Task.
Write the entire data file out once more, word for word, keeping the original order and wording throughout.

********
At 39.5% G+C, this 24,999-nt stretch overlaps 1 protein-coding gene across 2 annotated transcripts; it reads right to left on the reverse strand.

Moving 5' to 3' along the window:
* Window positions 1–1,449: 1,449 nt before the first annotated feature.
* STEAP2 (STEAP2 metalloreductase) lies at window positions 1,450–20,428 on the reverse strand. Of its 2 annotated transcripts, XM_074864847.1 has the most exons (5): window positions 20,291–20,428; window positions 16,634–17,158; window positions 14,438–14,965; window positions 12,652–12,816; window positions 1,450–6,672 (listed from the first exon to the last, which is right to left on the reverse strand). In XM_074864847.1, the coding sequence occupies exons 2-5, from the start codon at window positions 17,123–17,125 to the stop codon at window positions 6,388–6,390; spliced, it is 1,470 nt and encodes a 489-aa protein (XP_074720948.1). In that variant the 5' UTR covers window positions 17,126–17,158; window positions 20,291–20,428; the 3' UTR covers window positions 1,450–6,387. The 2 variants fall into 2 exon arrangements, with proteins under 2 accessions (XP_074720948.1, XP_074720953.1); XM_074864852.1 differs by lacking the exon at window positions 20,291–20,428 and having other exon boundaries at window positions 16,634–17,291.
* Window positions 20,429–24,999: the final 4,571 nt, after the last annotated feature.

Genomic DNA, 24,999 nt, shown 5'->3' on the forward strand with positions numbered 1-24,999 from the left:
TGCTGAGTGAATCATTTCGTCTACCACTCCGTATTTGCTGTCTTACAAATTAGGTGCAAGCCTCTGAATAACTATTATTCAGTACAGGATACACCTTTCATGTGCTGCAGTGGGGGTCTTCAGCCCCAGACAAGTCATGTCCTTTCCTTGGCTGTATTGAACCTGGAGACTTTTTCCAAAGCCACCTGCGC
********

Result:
At 39.5% G+C, this 24,999-nt stretch overlaps 1 protein-coding gene across 2 annotated transcripts; it reads right to left on the reverse strand.

Moving 5' to 3' along the window:
* Window positions 1–1,449: 1,449 nt before the first annotated feature.
* STEAP2 (STEAP2 metalloreductase) lies at window positions 1,450–20,428 on the reverse strand. Of its 2 annotated transcripts, XM_074864847.1 has the most exons (5): window positions 20,291–20,428; window positions 16,634–17,158; window positions 14,438–14,965; window positions 12,652–12,816; window positions 1,450–6,672 (listed from the first exon to the last, which is right to left on the reverse strand). In XM_074864847.1, the coding sequence occupies exons 2-5, from the start codon at window positions 17,123–17,125 to the stop codon at window positions 6,388–6,390; spliced, it is 1,470 nt and encodes a 489-aa protein (XP_074720948.1). In that variant the 5' UTR covers window positions 17,126–17,158; window positions 20,291–20,428; the 3' UTR covers window positions 1,450–6,387. The 2 variants fall into 2 exon arrangements, with proteins under 2 accessions (XP_074720948.1, XP_074720953.1); XM_074864852.1 differs by lacking the exon at window positions 20,291–20,428 and having other exon boundaries at window positions 16,634–17,291.
* Window positions 20,429–24,999: the final 4,571 nt, after the last annotated feature.

Genomic DNA, 24,999 nt, shown 5'->3' on the forward strand with positions numbered 1-24,999 from the left:
TGCTGAGTGAATCATTTCGTCTACCACTCCGTATTTGCTGTCTTACAAATTAGGTGCAAGCCTCTGAATAACTATTATTCAGTACAGGATACACCTTTCATGTGCTGCAGTGGGGGTCTTCAGCCCCAGACAAGTCATGTCCTTTCCTTGGCTGTATTGAACCTGGAGACTTTTTCCAAAGCCACCTGCGC